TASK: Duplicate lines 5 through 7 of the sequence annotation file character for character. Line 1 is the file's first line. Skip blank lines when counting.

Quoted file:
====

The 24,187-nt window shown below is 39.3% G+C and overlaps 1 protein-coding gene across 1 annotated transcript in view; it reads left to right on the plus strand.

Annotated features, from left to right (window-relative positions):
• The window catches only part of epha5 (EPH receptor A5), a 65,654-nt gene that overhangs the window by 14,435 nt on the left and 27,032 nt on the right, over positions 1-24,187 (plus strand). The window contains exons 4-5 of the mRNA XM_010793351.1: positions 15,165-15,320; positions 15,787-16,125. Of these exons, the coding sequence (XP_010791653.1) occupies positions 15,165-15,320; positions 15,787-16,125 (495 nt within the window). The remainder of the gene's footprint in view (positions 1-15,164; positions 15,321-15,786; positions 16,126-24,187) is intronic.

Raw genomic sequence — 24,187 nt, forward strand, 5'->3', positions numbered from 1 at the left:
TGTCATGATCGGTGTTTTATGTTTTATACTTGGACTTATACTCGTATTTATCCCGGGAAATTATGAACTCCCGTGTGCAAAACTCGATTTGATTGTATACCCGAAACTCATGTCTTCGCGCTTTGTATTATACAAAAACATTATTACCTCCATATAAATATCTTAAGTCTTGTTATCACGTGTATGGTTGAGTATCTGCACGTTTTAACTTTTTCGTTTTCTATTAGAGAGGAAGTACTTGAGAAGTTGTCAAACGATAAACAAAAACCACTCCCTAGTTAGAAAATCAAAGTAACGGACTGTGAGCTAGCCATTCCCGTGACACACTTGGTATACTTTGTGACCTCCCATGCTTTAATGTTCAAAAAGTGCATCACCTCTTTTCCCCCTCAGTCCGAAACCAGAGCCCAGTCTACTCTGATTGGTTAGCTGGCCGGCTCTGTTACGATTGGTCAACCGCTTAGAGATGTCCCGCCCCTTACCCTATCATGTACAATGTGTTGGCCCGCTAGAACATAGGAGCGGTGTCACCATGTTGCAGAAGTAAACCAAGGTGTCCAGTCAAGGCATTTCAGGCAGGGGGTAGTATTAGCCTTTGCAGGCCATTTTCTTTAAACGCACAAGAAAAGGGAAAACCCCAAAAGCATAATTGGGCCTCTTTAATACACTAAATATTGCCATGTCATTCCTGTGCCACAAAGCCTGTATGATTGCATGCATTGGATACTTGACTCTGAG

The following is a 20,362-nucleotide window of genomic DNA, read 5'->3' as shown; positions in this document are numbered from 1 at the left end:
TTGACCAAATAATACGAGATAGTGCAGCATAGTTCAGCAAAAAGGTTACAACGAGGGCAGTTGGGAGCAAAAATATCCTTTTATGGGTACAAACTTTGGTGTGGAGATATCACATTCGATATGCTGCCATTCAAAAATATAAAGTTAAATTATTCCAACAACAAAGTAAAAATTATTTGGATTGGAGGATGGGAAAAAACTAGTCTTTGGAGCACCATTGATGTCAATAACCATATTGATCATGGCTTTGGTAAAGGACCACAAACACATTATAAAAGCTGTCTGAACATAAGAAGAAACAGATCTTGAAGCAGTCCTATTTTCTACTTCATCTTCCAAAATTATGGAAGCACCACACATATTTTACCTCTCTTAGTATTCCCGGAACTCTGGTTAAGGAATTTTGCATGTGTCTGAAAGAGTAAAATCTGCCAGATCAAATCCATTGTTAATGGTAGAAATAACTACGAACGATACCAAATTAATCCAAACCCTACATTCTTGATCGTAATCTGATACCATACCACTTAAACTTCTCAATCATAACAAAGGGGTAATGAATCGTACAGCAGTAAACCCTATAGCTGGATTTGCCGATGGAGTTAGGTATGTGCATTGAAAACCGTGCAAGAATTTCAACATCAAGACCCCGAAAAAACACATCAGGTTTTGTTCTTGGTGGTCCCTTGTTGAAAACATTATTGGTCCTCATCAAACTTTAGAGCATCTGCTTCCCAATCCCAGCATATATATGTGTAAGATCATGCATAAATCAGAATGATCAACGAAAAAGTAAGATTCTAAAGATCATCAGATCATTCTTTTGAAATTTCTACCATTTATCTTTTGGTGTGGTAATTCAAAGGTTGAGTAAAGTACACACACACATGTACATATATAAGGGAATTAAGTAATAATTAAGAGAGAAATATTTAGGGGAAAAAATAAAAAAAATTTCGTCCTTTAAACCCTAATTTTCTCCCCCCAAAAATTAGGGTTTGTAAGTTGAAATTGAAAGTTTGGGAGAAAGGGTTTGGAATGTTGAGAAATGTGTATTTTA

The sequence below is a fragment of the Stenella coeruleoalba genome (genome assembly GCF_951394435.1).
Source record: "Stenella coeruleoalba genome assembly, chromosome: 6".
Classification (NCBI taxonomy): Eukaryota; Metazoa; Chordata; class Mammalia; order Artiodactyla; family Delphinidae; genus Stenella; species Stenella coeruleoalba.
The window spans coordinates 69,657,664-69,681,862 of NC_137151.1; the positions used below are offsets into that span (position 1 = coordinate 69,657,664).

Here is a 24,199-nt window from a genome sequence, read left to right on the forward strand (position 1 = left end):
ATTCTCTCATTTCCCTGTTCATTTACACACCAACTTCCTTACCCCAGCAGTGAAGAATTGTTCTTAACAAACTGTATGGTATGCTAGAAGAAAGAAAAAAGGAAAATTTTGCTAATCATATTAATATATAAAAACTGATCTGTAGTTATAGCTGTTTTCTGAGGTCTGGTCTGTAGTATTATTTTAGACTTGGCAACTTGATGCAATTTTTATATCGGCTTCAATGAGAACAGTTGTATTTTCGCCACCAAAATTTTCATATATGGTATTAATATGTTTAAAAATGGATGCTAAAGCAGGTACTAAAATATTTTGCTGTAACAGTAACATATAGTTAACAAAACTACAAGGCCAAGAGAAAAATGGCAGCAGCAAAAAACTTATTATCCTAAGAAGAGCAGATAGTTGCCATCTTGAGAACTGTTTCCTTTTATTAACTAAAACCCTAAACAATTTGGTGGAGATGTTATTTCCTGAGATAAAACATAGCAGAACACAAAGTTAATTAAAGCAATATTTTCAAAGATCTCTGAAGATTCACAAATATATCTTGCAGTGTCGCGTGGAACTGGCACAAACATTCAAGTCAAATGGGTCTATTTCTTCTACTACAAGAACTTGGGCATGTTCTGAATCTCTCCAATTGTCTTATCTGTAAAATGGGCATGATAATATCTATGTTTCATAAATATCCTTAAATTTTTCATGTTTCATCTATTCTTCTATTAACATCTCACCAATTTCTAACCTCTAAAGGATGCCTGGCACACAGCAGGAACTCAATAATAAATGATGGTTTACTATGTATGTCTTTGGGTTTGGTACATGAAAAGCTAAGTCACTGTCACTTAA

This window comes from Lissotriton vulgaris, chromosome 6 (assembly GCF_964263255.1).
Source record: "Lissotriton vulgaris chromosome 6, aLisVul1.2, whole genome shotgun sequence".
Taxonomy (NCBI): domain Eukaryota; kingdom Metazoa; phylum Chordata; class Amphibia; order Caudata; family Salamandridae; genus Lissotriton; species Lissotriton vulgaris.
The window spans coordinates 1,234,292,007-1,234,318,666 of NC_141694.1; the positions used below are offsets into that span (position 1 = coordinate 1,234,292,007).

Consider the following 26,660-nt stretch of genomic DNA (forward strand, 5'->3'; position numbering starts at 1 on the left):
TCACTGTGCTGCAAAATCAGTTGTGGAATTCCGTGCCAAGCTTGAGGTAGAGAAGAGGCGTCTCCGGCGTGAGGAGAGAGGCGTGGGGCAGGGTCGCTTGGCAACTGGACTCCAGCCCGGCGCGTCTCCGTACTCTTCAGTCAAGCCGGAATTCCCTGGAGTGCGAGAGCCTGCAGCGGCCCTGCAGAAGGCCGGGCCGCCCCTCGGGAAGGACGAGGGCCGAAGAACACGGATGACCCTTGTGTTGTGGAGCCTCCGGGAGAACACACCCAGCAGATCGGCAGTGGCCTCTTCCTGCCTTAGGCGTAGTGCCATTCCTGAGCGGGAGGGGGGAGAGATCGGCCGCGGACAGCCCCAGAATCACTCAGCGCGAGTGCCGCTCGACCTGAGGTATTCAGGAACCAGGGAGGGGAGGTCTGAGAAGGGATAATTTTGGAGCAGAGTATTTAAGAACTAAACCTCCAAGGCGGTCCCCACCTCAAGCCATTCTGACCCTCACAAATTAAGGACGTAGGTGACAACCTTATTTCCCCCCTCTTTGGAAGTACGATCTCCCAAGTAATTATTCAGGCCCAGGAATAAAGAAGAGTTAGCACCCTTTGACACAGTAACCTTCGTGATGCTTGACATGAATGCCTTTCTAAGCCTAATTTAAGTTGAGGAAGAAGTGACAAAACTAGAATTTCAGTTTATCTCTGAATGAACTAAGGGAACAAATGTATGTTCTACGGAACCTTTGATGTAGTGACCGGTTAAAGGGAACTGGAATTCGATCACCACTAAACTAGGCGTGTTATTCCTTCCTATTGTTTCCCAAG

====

TGTCATGATCGGTGTTTTATGTTTTATACTTGGACTTATACTCGTATTTATCCCGGGAAATTATGAACTCCCGTGTGCAAAACTCGATTTGATTGTATACCCGAAACTCATGTCTTCGCGCTTTGTATTATACAAAAACATTATTACCTCCATATAAATATCTTAAGTCTTGTTATCACGTGTATGGTTGAGTATCTGCACGTTTTAACTTTTTCGTTTTCTATTAGAGAGGAAGTACTTGAGAAGTTGTCAAACGATAAACAAAAACCACTCCCTAGTTAGAAAATCAAAGTAACGGACTGTGAGCTAGCCATTCCCGTGACACACTTGGTATACTTTGTGACCTCCCATGCTTTAATGTTCAAAAAGTGCATCACCTCTTTTCCCCCTCAGTCCGAAACCAGAGCCCAGTCTACTCTGATTGGTTAGCTGGCCGGCTCTGTTACGATTGGTCAACCGCTTAGAGATGTCCCGCCCCTTACCCTATCATGTACAATGTGTTGGCCCGCTAGAACATAGGAGCGGTGTCACCATGTTGCAGAAGTAAACCAAGGTGTCCAGTCAAGGCATTTCAGGCAGGGGGTAGTATTAGCCTTTGCAGGCCATTTTCTTTAAACGCACAAGAAAAGGGAAAACCCCAAAAGCATAATTGGGCCTCTTTAATACACTAAATATTGCCATGTCATTCCTGTGCCACAAAGCCTGTATGATTGCATGCATTGGATACTTGACTCTGAG

The following is a 20,362-nucleotide window of genomic DNA, read 5'->3' as shown; positions in this document are numbered from 1 at the left end:
TTGACCAAATAATACGAGATAGTGCAGCATAGTTCAGCAAAAAGGTTACAACGAGGGCAGTTGGGAGCAAAAATATCCTTTTATGGGTACAAACTTTGGTGTGGAGATATCACATTCGATATGCTGCCATTCAAAAATATAAAGTTAAATTATTCCAACAACAAAGTAAAAATTATTTGGATTGGAGGATGGGAAAAAACTAGTCTTTGGAGCACCATTGATGTCAATAACCATATTGATCATGGCTTTGGTAAAGGACCACAAACACATTATAAAAGCTGTCTGAACATAAGAAGAAACAGATCTTGAAGCAGTCCTATTTTCTACTTCATCTTCCAAAATTATGGAAGCACCACACATATTTTACCTCTCTTAGTATTCCCGGAACTCTGGTTAAGGAATTTTGCATGTGTCTGAAAGAGTAAAATCTGCCAGATCAAATCCATTGTTAATGGTAGAAATAACTACGAACGATACCAAATTAATCCAAACCCTACATTCTTGATCGTAATCTGATACCATACCACTTAAACTTCTCAATCATAACAAAGGGGTAATGAATCGTACAGCAGTAAACCCTATAGCTGGATTTGCCGATGGAGTTAGGTATGTGCATTGAAAACCGTGCAAGAATTTCAACATCAAGACCCCGAAAAAACACATCAGGTTTTGTTCTTGGTGGTCCCTTGTTGAAAACATTATTGGTCCTCATCAAACTTTAGAGCATCTGCTTCCCAATCCCAGCATATATATGTGTAAGATCATGCATAAATCAGAATGATCAACGAAAAAGTAAGATTCTAAAGATCATCAGATCATTCTTTTGAAATTTCTACCATTTATCTTTTGGTGTGGTAATTCAAAGGTTGAGTAAAGTACACACACACATGTACATATATAAGGGAATTAAGTAATAATTAAGAGAGAAATATTTAGGGGAAAAAATAAAAAAAATTTCGTCCTTTAAACCCTAATTTTCTCCCCCCAAAAATTAGGGTTTGTAAGTTGAAATTGAAAGTTTGGGAGAAAGGGTTTGGAATGTTGAGAAATGTGTATTTTA